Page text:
But when all is said and done, there are perhaps three groups of people when it comes to the proper use of God’s name in relation to oaths.
1. One group of people take God’s name in vain all the time as blasphemy and they meaninglessly use it in an oath. I wonder if this could be you, perhaps? If so, you need to know that there is no sin that makes God more angry than the careless use of His name. His name reflects His character, which is one of holiness and grace. Jesus was called Jesus because He came to save His people from their sins. Romans 10:13 says, “Everyone who calls on the name of the Lord will be saved.” So don’t misuse His name. Instead, believe in His name; believe in Him for the forgiveness of your sins and receive the gift of eternal life.
2. The second group of people think that blasphemy is wrong because of how they were brought up and they are happy to make an oath in the name of God in court of example, because we live in a Christian country. But the God they call upon is some deity in the sky that they do not know in any intimate and personal and saving way through the Lord Jesus Christ. Jesus is not their Lord and Saviour; their motivation and example; their desire and their hope. I wonder if this could be you, perhaps? Are you a cultural Christian? Romans 10:9 says, “If you confess with your mouth that Jesus is Lord and believe in your heart that God raised him from the dead, you will be saved.” Please don’t be content with a belief in God. It is not enough; you must confess Jesus as YOUR Lord and Saviour and become part of a church community where you can worship Him regularly.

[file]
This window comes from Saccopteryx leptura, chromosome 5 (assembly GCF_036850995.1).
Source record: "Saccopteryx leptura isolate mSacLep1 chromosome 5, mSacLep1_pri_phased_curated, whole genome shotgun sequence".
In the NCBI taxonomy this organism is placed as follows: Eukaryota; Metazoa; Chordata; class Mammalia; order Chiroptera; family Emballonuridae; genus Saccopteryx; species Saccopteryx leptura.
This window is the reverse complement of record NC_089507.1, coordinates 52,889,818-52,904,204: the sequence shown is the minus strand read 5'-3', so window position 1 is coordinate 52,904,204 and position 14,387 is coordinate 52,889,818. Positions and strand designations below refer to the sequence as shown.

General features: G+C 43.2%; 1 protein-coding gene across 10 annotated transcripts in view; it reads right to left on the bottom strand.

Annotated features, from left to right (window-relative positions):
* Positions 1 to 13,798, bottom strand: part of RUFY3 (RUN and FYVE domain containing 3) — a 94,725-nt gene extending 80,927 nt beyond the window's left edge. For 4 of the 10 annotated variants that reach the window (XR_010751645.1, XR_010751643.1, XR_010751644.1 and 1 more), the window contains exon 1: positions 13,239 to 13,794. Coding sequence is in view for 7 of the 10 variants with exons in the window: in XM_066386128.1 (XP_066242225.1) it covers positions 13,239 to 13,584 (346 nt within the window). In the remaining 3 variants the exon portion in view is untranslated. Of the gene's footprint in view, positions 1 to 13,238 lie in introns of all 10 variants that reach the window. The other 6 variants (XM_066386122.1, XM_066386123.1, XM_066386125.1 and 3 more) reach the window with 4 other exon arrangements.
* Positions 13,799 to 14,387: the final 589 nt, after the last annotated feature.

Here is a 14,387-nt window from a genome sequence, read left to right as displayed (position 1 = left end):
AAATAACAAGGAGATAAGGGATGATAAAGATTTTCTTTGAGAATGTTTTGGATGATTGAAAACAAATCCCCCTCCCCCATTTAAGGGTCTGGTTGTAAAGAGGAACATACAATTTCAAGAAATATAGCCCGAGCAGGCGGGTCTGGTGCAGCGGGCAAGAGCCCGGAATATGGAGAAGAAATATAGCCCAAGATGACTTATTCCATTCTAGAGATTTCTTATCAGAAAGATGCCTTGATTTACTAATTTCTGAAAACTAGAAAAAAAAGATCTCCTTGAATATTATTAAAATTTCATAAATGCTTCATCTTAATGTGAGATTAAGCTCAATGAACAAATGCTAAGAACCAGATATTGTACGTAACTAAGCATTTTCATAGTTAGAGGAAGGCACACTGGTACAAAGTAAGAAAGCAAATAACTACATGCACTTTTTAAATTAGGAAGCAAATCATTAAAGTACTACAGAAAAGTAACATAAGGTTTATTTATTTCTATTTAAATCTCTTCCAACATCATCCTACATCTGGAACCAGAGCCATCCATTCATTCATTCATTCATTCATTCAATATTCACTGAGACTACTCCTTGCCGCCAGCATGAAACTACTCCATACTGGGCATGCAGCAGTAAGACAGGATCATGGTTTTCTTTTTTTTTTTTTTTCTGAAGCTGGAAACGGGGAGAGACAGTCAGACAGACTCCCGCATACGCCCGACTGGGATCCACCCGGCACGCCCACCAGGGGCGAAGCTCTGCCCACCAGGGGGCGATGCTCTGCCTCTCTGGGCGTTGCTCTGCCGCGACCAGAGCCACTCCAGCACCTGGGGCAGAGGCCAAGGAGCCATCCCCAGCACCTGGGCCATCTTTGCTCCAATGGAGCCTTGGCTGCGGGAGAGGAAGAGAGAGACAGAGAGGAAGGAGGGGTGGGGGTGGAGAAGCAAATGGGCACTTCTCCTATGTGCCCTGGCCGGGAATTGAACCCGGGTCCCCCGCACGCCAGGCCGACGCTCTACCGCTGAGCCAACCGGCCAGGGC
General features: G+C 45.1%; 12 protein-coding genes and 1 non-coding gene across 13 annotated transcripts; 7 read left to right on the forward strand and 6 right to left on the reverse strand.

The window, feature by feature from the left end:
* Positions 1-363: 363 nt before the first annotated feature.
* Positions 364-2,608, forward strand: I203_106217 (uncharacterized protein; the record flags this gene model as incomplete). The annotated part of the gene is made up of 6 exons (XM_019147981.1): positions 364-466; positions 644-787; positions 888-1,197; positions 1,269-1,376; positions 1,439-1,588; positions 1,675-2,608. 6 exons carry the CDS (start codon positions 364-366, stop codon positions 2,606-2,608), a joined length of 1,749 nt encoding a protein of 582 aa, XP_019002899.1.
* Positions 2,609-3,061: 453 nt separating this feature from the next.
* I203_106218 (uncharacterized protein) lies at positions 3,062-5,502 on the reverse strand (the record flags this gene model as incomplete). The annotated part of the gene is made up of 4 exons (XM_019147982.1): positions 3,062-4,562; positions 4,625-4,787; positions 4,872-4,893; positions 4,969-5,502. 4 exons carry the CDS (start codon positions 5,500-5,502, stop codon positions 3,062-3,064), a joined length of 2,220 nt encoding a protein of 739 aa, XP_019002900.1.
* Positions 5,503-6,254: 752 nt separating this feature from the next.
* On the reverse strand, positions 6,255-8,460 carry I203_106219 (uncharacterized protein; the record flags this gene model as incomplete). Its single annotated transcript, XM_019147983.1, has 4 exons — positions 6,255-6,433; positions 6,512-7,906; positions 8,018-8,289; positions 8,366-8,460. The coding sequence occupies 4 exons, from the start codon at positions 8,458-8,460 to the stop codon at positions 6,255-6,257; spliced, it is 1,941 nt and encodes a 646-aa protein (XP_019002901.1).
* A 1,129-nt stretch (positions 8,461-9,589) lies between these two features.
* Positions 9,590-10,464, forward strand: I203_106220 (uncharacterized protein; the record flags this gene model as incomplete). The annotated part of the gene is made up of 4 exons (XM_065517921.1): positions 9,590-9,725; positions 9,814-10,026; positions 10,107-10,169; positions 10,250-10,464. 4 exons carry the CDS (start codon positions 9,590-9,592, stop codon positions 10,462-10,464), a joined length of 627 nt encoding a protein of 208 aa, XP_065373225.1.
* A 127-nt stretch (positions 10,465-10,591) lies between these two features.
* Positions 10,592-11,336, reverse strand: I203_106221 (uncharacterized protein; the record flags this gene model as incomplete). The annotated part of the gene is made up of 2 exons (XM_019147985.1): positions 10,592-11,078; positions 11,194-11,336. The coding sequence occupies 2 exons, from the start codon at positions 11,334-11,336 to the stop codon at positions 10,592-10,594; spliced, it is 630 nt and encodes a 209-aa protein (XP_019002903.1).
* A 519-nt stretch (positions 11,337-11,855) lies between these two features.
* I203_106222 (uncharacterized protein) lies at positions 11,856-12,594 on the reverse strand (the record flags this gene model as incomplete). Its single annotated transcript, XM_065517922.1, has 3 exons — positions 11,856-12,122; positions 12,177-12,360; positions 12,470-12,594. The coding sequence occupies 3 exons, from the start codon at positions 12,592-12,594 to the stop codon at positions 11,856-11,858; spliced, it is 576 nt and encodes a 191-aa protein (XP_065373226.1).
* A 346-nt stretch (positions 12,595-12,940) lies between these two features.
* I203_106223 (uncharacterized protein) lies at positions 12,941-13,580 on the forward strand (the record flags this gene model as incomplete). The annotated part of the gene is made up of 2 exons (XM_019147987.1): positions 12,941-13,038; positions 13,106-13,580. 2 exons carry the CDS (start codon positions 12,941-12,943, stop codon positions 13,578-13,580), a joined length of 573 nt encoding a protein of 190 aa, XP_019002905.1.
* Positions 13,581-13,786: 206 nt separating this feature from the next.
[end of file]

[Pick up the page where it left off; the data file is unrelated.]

3. The third group though are those who gladly make an oath in God’s name because for them that is an opportunity to profess their faith in Christ. When they promise to tell the truth, the whole truth, and nothing but the truth, so help me God, they are speaking of the God who is their God and Father through Jesus Christ their Lord and Saviour. They are glad to speak the truth because they know that Jesus is “the Way, the TRUTH, and the Life.” I wonder if this could be you, perhaps? But it is possible that all we have said today has reminded you that you too are guilty of blasphemy or sins in the area of making oaths and speaking the truth? And if so, then I urge you to take the name of the Lord on your lips again – confess these sins to Him. Ask Him to help you to love and honour His name and to share His name with others as some one whose ‘Yes’ is yes and ‘No’ is no, and who gladly makes an oath in His name when the government demands it or necessity requires it. Amen.